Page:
Auckland Town Hall
The Auckland Town Hall is a historic building in the main street of Auckland City, New Zealand, known both for its original and ongoing use for administrative functions (such as Council meetings and hearings), as well as for its famed Great Hall and its separate Concert Chamber. The Town Hall and its surrounding context is highly protected as a 'Category A' heritage place in the city's district plan.


Opened on 14 December 1911 by Baron Islington, then the Governor General of New Zealand, the building is one of the most prominent heritage structures on Queen Street. Costing £ 126,000 to construct, it was designed by Melbourne architects, JJ & EJ Clarke, their Italian Renaissance Revival building selected from amongst 46 proposals. The five-storey building was specially designed to fit the wedge-shaped piece of land that had been acquired for it at the meeting of Queen Street and Grey Street. The town hall formed Auckland's first permanent seat of both administration and entertainment in the young city's early history, with its Great Hall (seating 1,673 people) modelled on the Gewandhaus in Leipzig, and being considered as having one of the finest acoustics in the world. Its interior was extensively restored from 1994-1997 for NZ$ 33 million, partially because the unreinforced masrony structure did not meet earthquake standards, especially as a gathering place. Sinclair Knight Merz pioneered various techniques to reinforce the structure without substantially changing the heritage character of the building. The exterior has recently (2007) undergone some restoration work as well. Original ornate details of the exterior Oamaru limestone had been largely removed in the earthquake hysteria of the 1950s, and during aggressive stone cleaning. These were, after careful research and analysis, replaced during the restoration by new limestone sourced from the same levels of the North Otago quarry that provided the original stone. Interior acoustic performance was corrected through the removal of earlier ill-judged and obtrusive intervention measures, and their replacement by less-visible and more effective treatments. Interior paintwork was restored throughout to the original Edwardian-era colours. Complex fragmented porcelain and glazed ceramic tiling was restored with exact new purpose-made replicas in the lavish main entrance foyer. Stained-glass windows were restored and (where necessary) rebuilt, and the entire building was unobtrusively fire protected.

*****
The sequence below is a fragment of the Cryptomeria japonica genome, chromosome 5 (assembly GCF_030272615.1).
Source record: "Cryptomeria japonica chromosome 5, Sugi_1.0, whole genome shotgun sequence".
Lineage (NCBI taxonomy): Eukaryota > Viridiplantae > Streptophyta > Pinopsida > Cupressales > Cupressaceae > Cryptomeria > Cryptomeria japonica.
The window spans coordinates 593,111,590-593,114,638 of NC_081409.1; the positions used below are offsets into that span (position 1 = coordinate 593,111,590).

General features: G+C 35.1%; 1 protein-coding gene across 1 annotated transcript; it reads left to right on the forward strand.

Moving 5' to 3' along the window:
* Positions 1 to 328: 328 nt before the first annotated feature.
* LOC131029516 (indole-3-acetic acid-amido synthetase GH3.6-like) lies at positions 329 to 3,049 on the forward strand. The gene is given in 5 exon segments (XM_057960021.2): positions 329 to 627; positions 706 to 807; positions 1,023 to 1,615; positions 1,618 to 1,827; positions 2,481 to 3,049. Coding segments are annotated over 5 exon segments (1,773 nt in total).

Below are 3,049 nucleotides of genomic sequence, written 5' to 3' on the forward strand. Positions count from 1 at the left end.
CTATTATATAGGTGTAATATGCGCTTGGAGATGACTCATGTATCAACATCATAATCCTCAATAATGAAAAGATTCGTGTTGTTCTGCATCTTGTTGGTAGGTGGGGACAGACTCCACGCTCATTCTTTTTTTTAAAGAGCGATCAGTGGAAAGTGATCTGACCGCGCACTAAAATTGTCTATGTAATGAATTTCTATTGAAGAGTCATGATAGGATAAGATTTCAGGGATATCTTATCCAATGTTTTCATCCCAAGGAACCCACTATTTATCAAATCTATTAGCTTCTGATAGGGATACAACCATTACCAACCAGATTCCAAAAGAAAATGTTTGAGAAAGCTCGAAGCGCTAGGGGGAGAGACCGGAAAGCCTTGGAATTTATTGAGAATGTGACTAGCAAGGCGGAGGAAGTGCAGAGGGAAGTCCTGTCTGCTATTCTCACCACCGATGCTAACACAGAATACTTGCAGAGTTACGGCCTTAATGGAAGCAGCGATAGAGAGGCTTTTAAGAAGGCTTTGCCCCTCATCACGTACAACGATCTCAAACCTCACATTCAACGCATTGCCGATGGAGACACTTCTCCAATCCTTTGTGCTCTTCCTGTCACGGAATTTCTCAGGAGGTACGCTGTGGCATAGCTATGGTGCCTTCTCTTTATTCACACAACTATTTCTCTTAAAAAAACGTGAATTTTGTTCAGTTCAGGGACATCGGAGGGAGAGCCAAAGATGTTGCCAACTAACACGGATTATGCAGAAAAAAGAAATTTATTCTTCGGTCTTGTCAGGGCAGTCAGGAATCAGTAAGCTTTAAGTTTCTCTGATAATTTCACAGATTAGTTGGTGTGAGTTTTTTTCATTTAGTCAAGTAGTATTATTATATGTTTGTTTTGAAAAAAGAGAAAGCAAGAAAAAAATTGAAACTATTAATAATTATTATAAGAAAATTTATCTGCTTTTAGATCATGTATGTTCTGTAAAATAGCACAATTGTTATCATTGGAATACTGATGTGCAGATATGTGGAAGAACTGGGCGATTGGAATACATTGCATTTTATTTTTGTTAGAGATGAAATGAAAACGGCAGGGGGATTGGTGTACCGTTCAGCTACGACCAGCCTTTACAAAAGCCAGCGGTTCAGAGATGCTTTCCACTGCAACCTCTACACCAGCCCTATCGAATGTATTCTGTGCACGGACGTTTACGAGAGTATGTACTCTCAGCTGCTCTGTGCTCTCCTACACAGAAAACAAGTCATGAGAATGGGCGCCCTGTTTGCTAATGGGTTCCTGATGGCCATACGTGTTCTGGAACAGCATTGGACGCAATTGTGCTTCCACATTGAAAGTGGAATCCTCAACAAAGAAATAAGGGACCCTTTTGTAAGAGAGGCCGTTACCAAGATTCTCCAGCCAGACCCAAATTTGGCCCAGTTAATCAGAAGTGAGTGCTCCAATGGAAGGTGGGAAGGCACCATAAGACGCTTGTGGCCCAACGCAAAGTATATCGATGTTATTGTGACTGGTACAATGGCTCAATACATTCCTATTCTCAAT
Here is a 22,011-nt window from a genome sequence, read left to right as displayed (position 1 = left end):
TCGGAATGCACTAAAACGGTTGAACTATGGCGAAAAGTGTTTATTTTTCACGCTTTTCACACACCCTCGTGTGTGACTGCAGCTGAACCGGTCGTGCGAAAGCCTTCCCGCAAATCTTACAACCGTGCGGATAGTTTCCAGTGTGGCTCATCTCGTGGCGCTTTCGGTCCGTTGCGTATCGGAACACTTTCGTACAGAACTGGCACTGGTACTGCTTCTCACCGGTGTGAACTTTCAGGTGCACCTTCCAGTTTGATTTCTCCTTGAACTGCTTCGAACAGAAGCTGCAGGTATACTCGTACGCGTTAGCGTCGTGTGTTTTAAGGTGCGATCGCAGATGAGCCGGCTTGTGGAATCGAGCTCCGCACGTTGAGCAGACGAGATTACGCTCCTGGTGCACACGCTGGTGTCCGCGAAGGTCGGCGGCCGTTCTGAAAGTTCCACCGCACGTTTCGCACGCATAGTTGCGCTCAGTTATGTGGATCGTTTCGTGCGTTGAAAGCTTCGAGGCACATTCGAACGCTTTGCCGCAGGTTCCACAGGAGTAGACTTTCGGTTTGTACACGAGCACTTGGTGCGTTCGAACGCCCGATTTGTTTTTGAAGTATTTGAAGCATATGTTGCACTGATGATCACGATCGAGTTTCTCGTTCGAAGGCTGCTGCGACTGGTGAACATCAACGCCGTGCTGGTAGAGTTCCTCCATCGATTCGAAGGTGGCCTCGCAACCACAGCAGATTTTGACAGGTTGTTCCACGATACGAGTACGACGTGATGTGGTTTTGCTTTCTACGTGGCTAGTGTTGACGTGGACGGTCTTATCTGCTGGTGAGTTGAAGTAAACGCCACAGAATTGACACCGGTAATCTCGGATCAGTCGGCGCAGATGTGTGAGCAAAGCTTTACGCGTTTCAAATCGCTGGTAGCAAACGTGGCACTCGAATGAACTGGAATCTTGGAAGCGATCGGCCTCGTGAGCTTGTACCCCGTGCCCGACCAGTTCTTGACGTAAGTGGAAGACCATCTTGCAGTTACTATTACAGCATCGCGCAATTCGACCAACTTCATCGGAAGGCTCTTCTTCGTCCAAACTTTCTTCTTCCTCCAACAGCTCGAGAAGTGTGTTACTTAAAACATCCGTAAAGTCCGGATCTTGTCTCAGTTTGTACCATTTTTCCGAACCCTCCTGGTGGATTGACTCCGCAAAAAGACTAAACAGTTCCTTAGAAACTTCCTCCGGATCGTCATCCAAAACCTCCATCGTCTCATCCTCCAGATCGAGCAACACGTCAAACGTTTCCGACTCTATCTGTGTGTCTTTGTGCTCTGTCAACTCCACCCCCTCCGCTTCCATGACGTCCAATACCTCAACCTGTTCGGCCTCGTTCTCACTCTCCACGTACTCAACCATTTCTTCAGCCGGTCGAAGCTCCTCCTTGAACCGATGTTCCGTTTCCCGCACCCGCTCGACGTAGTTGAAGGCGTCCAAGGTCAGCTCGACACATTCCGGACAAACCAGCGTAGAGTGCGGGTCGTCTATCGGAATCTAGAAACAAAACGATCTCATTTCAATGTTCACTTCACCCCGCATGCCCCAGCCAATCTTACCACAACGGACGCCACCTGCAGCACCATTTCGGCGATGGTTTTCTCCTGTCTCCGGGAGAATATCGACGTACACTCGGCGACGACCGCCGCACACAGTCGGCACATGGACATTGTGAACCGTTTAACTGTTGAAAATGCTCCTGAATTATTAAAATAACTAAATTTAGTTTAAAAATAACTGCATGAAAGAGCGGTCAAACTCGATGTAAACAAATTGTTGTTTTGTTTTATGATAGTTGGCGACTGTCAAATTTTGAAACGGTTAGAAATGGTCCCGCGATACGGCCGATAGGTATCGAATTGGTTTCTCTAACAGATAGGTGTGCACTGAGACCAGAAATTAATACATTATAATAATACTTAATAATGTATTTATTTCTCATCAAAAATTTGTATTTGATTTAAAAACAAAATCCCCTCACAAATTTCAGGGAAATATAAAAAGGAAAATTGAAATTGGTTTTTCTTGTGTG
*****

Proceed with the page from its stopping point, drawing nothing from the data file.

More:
The Town Hall organ, also dating from 1911, is the largest musical instrument in the country, and is itself a 'Protected Object' in New Zealand law. It was extensively remodelled in 1969-1970 when the organ reform movement reached New Zealand, significantly altering and reducing the original Romantic-era power, discarding many parts of the original, and adding new ones to produce a then-fashionable Baroque sound. The resulting compromised instrument was dismantled in January 2008 for restoration and rebuilding. The rebuilt organ, incorporating remaining parts of the 1911 original, some recently recovered components, and new elements, was built by Orgelbau Klais of Bonn, Germany. It was to return at the end of 2008, to be reassembled as the country's largest (and once again most powerful) organ. Auckland city had committed itself to providing NZ$3 million to the restoration project, with a $500,000 remainder obtained via private fundraising. The restored organ was officially unveiled on 21 March 2010, with a specially commissioned symphony.